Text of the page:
In some cases, a character represented God Himself. An example is the shepherd in the above quoted Parable of the Lost Sheep, as well as another in the same chapter; the woman in the Parable of the Lost Coin (Luke 15:8-10). Those clearly demonstrate the love of God for the lost sinner. In the Parable of the Prodigal Son, the Father obviously represents God, and the wayward son represents the lost sinner who repents (Luke 15:11-32).

On a few occasions, Jesus even interpreted His own parables. A good example is the Parable of the Sower (which should really be the Parable of the Soils – Matthew 13:1-23, Mark 4:1-20, and Luke 8:1-15).

For a complete list of all 46 of Jesus’ parables recorded in the Gospels go here:

The key point is that Jesus, the Master Teacher, understood that the best way to embed something in people’s minds is to use vivid verbal illustrations of familiar events and things. Nearly every great communicator I have ever heard preach, teach, or speak included stories of historical events, personal encounters, and places or things that captured the attention of their audience and appropriately illustrated the truth being expressed.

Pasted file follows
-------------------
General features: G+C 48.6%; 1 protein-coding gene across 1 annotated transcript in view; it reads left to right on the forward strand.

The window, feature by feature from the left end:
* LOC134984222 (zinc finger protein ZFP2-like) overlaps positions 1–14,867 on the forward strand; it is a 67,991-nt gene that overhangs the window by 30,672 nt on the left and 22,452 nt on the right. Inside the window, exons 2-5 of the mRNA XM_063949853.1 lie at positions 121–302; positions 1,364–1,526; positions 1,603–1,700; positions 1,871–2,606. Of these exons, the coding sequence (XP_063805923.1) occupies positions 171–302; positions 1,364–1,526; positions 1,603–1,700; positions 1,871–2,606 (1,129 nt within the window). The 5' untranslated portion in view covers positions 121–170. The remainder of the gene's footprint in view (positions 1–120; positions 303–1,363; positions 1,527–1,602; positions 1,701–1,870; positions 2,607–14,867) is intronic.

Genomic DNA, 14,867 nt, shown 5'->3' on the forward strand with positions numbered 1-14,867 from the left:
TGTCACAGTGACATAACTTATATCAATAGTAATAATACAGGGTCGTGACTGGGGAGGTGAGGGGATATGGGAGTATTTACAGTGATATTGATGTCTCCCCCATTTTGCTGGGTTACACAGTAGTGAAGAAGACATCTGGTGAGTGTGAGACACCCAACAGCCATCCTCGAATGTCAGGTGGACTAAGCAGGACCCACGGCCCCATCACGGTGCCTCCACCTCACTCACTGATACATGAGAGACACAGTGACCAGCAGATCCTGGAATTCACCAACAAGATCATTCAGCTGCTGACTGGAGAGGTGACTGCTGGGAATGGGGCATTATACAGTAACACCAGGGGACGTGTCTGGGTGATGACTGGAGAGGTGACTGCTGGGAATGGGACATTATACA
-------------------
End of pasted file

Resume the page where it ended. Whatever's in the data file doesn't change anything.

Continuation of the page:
4. Personal Example
My Mother always repeated that old axiom, “Actions speak louder than words.” Surely what we are and do communicates far more and much louder than what we say. Studies have shown that as much as half of learning is derived from role modeling. People will listen to a speaker and give him genuine credence if his behavior reflects his words. If not, forget it!